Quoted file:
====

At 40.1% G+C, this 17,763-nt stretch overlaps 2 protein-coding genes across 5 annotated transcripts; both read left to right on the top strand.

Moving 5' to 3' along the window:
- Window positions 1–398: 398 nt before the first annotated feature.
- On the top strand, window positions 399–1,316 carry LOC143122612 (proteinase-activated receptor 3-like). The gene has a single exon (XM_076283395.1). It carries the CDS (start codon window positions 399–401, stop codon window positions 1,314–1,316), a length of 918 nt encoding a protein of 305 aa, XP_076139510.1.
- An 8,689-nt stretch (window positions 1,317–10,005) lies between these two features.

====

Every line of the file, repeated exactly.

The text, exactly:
At 40.1% G+C, this 17,763-nt stretch overlaps 2 protein-coding genes across 5 annotated transcripts; both read left to right on the top strand.

Moving 5' to 3' along the window:
- Window positions 1–398: 398 nt before the first annotated feature.
- On the top strand, window positions 399–1,316 carry LOC143122612 (proteinase-activated receptor 3-like). The gene has a single exon (XM_076283395.1). It carries the CDS (start codon window positions 399–401, stop codon window positions 1,314–1,316), a length of 918 nt encoding a protein of 305 aa, XP_076139510.1.
- An 8,689-nt stretch (window positions 1,317–10,005) lies between these two features.